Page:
2
                        NAFTA is a trade agreement among the United States, Mexico, and Canada that was implemented in
                       1994, while the Uruguay Round agreements, implemented in 1995, apply to over 100 member countries
                       of the new World Trade Organization.
                       3
                        APHIS is currently developing pest-risk standards to comply with the trade agreements. These
                       standards, based on risk assessments, form the foundation for changing inspection program
                       procedures, including the frequency and intensity of inspections.



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least five inspectors. Along the U.S.-Canadian border, changes in risks
associated with passengers and cargo have created the need for increased
inspections. APHIS staff at the Blaine, Washington, port told us that
increased risks were responsible for an increase from 4 inspectors in 1990
to 18 in 1996.

In addition to conducting inspections, inspectors are responsible for
reviewing and issuing certificates for agricultural exports, working on
temporary assignments away from their normal work location, and
performing other duties, such as preventing smuggling and fumigating
cargo. As exports increase, inspectors have had to issue and review a
growing number of certificates for U.S. exports.4 Temporary duty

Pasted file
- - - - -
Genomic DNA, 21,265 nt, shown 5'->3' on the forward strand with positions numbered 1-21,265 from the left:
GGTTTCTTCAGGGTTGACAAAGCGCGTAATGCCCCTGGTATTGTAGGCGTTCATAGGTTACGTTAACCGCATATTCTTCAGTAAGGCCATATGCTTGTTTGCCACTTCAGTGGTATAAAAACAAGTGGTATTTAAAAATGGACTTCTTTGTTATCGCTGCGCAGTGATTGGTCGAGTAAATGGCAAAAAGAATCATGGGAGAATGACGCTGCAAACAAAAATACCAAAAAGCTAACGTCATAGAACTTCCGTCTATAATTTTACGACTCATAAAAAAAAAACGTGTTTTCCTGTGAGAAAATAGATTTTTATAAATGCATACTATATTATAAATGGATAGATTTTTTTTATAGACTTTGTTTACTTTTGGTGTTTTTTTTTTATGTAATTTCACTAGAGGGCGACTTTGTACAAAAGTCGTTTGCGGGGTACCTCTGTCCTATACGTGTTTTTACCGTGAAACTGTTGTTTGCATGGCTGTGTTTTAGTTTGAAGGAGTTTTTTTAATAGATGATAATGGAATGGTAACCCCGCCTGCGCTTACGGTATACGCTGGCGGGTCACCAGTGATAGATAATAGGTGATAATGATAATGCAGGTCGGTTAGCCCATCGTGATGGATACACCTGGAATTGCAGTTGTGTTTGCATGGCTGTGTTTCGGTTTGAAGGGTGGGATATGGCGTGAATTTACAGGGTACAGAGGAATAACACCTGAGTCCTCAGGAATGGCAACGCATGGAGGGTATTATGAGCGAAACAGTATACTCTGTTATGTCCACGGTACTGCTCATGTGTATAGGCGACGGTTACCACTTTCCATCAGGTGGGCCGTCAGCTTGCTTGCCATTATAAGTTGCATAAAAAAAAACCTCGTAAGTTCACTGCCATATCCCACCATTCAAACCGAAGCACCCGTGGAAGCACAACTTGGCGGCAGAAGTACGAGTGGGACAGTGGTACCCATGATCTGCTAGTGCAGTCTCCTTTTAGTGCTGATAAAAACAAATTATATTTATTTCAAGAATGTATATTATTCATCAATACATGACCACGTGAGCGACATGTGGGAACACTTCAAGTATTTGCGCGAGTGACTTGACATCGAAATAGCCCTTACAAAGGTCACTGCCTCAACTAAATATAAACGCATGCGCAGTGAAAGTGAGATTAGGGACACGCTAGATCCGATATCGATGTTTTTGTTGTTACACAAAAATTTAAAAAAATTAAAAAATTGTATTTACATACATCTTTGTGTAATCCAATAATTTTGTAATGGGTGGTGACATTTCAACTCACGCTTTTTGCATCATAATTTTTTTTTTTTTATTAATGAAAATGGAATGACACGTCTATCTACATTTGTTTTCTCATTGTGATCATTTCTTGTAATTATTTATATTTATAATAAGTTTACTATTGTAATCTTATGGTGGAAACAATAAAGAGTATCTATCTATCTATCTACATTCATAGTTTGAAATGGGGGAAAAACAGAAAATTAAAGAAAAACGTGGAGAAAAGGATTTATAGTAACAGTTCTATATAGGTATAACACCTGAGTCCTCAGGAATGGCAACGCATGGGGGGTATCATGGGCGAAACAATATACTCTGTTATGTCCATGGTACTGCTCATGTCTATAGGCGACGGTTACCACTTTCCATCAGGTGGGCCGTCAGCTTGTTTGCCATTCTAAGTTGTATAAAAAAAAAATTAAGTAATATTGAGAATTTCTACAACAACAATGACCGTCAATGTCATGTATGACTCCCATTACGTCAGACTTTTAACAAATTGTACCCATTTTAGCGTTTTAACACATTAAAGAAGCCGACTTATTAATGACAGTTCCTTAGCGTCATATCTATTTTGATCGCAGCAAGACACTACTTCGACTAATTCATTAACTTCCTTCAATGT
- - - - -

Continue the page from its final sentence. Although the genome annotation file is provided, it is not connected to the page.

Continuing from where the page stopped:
assignments range from domestic emergency eradication of pests and
diseases and foreign preclearance activities to meetings and training.
Studies in California and Florida have found that the smuggling of
agricultural products into the United States has grown and presents a
serious pest risk.5 As a result of increased smuggling activity across the
Canadian and Mexican borders, APHIS inspectors are performing
antismuggling activities, such as working on investigations and
surveillance of markets and border areas.

Along with the greater inspection workload, inspectors face increasing
pressure to expedite the flow of goods and people across U.S. borders.
Responding to the growing importance of trade to the national economy
and to recent trade agreements, APHIS has taken an active role in
facilitating trade. Towards this end, APHIS and its FIS partners have adopted
new customer service standards to move the increasing import and
passenger volume through ports of entry within specific periods. For
passengers, these standards call upon the agencies to clear international
airline passengers within 45 minutes of arrival. Similarly, APHIS has adopted
standards to schedule inspections of perishable cargo within 3 hours of
being notified of its arrival. APHIS acknowledges the conflict between
enforcement responsibilities and trade facilitation and is seeking an
appropriate balance as guidance for the inspection program.




4
 APHIS is responsible for issuing certificates for agricultural exports. The certificates, known as
phytosanitary certificates, attest to the fact that the goods meet the health and safety requirements of
the importing country.
5
These studies are (1) “Report of the Governor’s Exotic Pest Eradication Task Force,” submitted to
Governor Pete Wilson, State of California, Mar. 1996; and (2) “Final Report on Cooperative Efforts to